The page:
If you take an NSAID every day, your doctor may recommend that you take the NSAID and aspirin pills at different times. If you take these pills at the same time, aspirin might not work as well to prevent a heart attack or stroke. Do not take the NSAID pill during either the 8 hours before or the 30 minutes after you take aspirin. Here's an example: Take your aspirin. Wait 30 minutes. Then take your NSAID.
If you take an NSAID once in a while, it does
not seem to cause problems with aspirin.
For more safety tips, see Blood Thinners Other Than Warfarin: Taking Them Safely.
Your doctor will recommend a dose of aspirin and how often to take it. A typical schedule is to take aspirin every day. But your doctor might recommend that you take aspirin every other day. Be sure you know what dose of aspirin to take and how often to take it.
Low-dose aspirin (81 mg) is the most common dose used to prevent a heart attack or a stroke. But the dose for daily aspirin can range from 81 mg to 325 mg. One low-dose aspirin contains 81 mg. One adult-strength aspirin contains about 325 mg.
For aspirin therapy, do not take medicines that combine aspirin with other ingredients such as
caffeine and sodium.
Low-dose aspirin seems to be as effective in preventing heart
attacks and strokes as higher doses.
Take aspirin with food if it bothers your stomach.
Aspirin slows the blood's
clotting action by reducing the clumping of platelets. Platelets are cells that
clump together and help to form blood clots. Aspirin keeps platelets from
clumping together, thus helping to prevent or reduce blood clots.
During a heart attack, blood clots form in an already-narrowed artery and
block the flow of oxygen-rich blood to the heart muscle (or to part of the
brain, in the case of stroke). When taken during a heart attack, aspirin slows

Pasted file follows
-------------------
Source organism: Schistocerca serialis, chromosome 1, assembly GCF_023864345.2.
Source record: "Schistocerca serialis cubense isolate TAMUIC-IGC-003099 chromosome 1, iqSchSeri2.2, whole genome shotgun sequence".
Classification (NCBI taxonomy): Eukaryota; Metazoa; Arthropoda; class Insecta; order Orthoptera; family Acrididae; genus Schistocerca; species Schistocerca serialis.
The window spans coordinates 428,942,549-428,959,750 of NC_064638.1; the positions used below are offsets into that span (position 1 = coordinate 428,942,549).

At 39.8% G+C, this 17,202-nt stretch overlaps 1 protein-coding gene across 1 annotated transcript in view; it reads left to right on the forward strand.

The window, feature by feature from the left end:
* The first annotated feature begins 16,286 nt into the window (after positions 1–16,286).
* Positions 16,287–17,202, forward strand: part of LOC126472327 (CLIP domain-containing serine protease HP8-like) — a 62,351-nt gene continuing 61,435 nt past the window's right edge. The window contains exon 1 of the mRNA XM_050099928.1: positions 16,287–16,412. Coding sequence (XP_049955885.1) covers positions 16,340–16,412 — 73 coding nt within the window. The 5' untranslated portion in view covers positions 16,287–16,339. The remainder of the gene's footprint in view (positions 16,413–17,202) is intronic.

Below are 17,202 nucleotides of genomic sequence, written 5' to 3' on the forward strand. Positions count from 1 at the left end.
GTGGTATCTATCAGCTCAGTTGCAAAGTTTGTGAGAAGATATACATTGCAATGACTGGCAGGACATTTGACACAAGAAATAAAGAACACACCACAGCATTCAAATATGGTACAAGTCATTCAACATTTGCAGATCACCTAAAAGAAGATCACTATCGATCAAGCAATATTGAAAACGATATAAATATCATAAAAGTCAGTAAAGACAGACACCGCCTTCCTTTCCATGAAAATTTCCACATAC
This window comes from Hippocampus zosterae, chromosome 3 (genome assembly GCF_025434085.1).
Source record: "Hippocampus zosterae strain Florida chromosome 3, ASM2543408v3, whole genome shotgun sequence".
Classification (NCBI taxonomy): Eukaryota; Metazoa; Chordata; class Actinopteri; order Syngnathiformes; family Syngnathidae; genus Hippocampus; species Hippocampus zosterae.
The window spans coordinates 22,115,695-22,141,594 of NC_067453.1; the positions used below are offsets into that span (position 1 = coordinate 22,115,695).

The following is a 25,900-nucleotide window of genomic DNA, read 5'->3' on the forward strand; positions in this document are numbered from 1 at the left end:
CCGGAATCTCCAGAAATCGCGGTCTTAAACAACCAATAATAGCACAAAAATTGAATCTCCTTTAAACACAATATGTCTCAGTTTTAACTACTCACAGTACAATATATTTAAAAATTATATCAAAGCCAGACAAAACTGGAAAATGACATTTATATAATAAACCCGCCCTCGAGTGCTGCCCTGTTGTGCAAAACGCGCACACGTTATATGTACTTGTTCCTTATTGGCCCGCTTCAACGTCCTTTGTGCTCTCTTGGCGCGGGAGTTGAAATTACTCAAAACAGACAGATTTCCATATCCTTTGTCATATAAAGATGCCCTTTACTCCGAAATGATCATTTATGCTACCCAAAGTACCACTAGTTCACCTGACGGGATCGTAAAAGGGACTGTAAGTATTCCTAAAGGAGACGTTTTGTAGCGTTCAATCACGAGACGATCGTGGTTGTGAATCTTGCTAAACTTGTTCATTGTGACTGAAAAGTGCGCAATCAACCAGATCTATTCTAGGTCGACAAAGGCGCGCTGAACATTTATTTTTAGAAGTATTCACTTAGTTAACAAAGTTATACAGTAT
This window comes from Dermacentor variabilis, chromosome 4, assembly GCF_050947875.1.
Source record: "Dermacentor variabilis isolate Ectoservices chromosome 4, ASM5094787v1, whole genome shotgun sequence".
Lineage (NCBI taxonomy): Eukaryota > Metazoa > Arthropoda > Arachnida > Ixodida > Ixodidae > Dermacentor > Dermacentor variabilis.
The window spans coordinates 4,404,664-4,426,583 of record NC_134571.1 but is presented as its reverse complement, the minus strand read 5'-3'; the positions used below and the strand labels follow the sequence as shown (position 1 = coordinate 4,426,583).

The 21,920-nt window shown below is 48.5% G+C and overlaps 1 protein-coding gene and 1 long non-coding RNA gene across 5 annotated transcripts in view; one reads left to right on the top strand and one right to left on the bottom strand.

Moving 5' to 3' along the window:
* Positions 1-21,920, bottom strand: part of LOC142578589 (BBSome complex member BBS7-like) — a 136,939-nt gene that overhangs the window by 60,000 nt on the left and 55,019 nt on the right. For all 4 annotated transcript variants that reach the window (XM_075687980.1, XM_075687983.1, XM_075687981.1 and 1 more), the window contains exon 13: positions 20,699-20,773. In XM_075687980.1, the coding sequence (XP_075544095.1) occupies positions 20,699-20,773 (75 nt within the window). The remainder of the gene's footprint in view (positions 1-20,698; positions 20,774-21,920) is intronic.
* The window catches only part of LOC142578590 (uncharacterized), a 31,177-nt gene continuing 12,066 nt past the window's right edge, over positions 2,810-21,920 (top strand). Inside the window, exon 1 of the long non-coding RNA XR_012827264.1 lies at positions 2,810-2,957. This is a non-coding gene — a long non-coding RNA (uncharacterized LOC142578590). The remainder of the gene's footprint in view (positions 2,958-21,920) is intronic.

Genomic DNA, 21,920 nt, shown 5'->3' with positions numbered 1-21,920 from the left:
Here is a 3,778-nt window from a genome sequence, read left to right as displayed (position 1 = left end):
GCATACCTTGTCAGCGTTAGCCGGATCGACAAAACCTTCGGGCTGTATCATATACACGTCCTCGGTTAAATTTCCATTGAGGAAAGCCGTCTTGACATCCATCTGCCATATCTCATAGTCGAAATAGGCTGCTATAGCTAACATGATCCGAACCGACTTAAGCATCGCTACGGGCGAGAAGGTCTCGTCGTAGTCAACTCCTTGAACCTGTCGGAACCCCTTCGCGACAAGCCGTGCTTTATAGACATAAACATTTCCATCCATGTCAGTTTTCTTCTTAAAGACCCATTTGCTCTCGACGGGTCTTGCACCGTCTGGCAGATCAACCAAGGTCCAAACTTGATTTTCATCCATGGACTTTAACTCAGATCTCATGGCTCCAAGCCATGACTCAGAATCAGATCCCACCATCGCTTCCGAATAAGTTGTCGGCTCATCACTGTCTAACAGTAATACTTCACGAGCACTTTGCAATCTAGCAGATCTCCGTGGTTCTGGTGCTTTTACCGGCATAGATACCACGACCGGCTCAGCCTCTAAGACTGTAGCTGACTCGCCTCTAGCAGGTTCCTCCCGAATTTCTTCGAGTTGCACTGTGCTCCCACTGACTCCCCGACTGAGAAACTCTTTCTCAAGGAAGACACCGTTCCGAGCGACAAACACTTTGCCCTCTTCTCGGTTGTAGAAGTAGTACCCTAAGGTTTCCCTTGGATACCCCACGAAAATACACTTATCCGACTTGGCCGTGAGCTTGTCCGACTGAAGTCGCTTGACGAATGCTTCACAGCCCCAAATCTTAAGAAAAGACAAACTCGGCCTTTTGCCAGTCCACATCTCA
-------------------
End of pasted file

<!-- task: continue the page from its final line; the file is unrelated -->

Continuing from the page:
clotting and decreases the size of the forming blood clot. Taken daily,
aspirin's anti-clotting action helps prevent a first or second heart
Health Tools help you make wise health decisions or take action to improve your health.
Other Works Consulted
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U.S. Food and Drug Administration (2006). Concomitant use of ibuprofen and aspirin: Potential for attenuation of the anti-platelet effect of aspirin. Food and Drug Administration Science Paper. September 8, 2006. Available online: http://www.fda.gov/downloads/Drugs/DrugSafety/PostmarketDrugSafetyInformationforPatientsandProviders/UCM161282.pdf.
U.S. Preventive Services Task Force (2009). Aspirin for the prevention of cardiovascular disease. Available online: http://www.uspreventiveservicestaskforce.org/uspstf/uspsasmi.htm.
Vandvik PO, et al. (2012). Primary and secondary prevention of cardiovascular disease: Antithrombotic therapy and prevention of thrombosis, 9th ed.– American College of Chest Physicians evidence-based clinical practice guidelines. Chest, 141(2, Suppl): e637S–e668S.
ByHealthwise StaffPrimary Medical ReviewerRakesh K. Pai, MD, FACC - Cardiology, ElectrophysiologyE. Gregory Thompson, MD - Internal MedicineSpecialist Medical ReviewerRobert A. Kloner, MD, PhD - Cardiology
Current as ofAugust 21, 2015
Current as of:
August 21, 2015
Rakesh K. Pai, MD, FACC - Cardiology, Electrophysiology & E. Gregory Thompson, MD - Internal Medicine & Robert A. Kloner, MD, PhD - Cardiology